Better than expected but still not enough: nine thoughts on the Edmonton Elks’ Labour Day loss

Photo: Larry MacDougal/3DownNation. All rights reserved.

Better than expected. But not enough.

The Edmonton Elks lost to the Calgary Stampeders by a score of 26-18. The Labour Day winning streak ends at one, but for a team that was fielding half of a preseason roster, it was a respectable performance.

Harvest season

Taylor Cornelius had to do some hard work.

Parts of it he did well. Cornelius finished 22-of-33 (66.7 percent) for 257 passing yards and two touchdowns. There was plenty of his patented rolling and throwing on the run, including a heroic third-down touchdown to keep the game interesting.

His start was splendid. I noted in the early second quarter that Cornelius was seven-of-eight for 124 yards and a touchdown to Jake Maier’s three-of-seven for 47 yards. If you had told me ahead of time that those would be the two early stat lines, I wouldn’t have blinked, though I would have expected the roles to be flipped.

Cornelius did get pieces of praise that I didn’t agree with. One second-quarter throw especially: it was zipped behind Dillon Mitchell and, while it was catchable, it would have been a difficult grab. Plus, there was no reason it couldn’t have been placed to lead the receiver.

The other two most notable missed connections were a slightly-too-high pass off a wide-open Jalin Marshall’s fingertips and an overthrow of Derel Walker in the endzone. Though, he followed up the Walker miss nicely on third down.

First frost

Unfortunately, the offence was not ultimately effective. The official 4.5-yard per play average sets another season-low for the unit, and while it’s slightly held back by a large number of quarterback sneaks, it matches up with an 18-point total that includes just a field goal and a punt single on two drives that started in Calgary’s half.

In fact, despite a strong-seeming last 15 minutes, the average was 4.5 at the end of both the third and fourth quarters.

A large chunk of the offence’s issues stems from a low average depth of target. Cornelius threw the 48-yard touchdown, but beyond that rarely aimed beyond 15 yards downfield while checking down early and often. I counted and 11 of his completions — exactly half — were at or behind the line of scrimmage.

He also shares responsibility with the offensive line for six sacks. I’ve mentioned that sometimes Cornelius’ improvisation is necessary because he’s slow to release the ball. In my rewatch, it looked like both teams used a ton of three-man and four-man rushes, and Cornelius generally had time to scan the field.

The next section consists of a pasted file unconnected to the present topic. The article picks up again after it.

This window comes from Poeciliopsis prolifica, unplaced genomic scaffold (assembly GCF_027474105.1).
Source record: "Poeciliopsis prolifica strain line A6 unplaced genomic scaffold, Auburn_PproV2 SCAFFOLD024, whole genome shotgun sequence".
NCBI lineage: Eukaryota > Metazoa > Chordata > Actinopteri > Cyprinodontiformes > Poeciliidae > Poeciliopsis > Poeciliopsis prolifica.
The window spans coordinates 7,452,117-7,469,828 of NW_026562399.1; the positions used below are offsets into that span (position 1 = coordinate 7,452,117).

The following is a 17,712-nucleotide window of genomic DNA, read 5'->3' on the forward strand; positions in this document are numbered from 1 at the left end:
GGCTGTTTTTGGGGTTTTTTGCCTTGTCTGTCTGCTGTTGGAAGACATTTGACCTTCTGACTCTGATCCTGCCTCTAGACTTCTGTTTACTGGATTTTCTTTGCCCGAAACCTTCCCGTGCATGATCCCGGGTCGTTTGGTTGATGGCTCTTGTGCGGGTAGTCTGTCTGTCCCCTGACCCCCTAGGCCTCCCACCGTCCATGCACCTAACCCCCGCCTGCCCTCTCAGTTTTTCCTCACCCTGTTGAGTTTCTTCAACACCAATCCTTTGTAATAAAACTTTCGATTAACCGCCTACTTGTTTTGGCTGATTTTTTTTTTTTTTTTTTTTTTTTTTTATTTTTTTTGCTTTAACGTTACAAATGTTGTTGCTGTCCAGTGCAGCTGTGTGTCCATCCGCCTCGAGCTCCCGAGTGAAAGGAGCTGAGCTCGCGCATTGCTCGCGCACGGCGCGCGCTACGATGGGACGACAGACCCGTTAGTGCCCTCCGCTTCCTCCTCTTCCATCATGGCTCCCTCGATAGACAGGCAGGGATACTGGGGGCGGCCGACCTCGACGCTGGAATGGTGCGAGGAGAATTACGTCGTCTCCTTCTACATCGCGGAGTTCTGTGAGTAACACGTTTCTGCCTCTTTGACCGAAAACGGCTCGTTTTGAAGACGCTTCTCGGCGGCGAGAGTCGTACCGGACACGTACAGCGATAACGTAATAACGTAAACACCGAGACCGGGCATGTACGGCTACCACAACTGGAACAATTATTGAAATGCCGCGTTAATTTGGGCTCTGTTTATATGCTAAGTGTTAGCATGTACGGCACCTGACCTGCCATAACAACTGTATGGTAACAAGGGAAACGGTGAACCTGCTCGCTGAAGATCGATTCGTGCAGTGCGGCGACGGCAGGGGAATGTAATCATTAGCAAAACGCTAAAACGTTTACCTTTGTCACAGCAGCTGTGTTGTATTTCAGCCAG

Otherwise, he managed to stay interception-free, though three separate passes had good chances of being picked off, including his very first attempt. The lowest point of the game was, frankly, the entire third quarter, where the Elks had three straight two-and-outs — with four incompletions and a sack among six plays — leading up to a blocked punt.

They then got a break, as Calgary fumbled the punt after a fourth-straight two-and-out, but only managed one first down on a 25-yard completion before settling for a short field goal.

Included in Cornelius’ workload was fielding multiple poor snaps from Mark Korte, who shifted into the middle to take the place of the recently-traded David Beard. That’s not a promising sign.

The dark side

In contrast to the Elks, the Stampeders rose from a 4.8-yard average at halftime to a 6.4-yard final mark. It seemed like it took Maier a long time to figure out the wind, but that or another switch flipped at the midpoint, as he followed a 5-of-11 first half with a 13-of-15 second half.

The most important connection was with Reggie Begelton, who made a superb catch on a superb throw under pressure to give Calgary a two-score lead.

Both teams failed to produce 300 yards of offence, but the Elks only managed one really big play to Calgary’s several. Winning the time of possession battle 35:18 to 24:42 isn’t as important — Edmonton ran 60 plays to Calgary’s 45 — as the Elks were outgained in total and by almost two yards per play on average.


I’ve talked about Edmonton’s lack of offensive talent, which up to this week included fielding a roster where the average fan wouldn’t recognize a single skill-position player’s name other than Walker.

This was an early breakout game for Dillon Mitchell, first and foremost. He’d shown flashes through his first two games, but a performance of six catches for 79 yards and a touchdown indicates a high potential ceiling on offence.

Disappointingly, Cornelius and the Elks only targeted him twice in the second half, with one completion for no gain.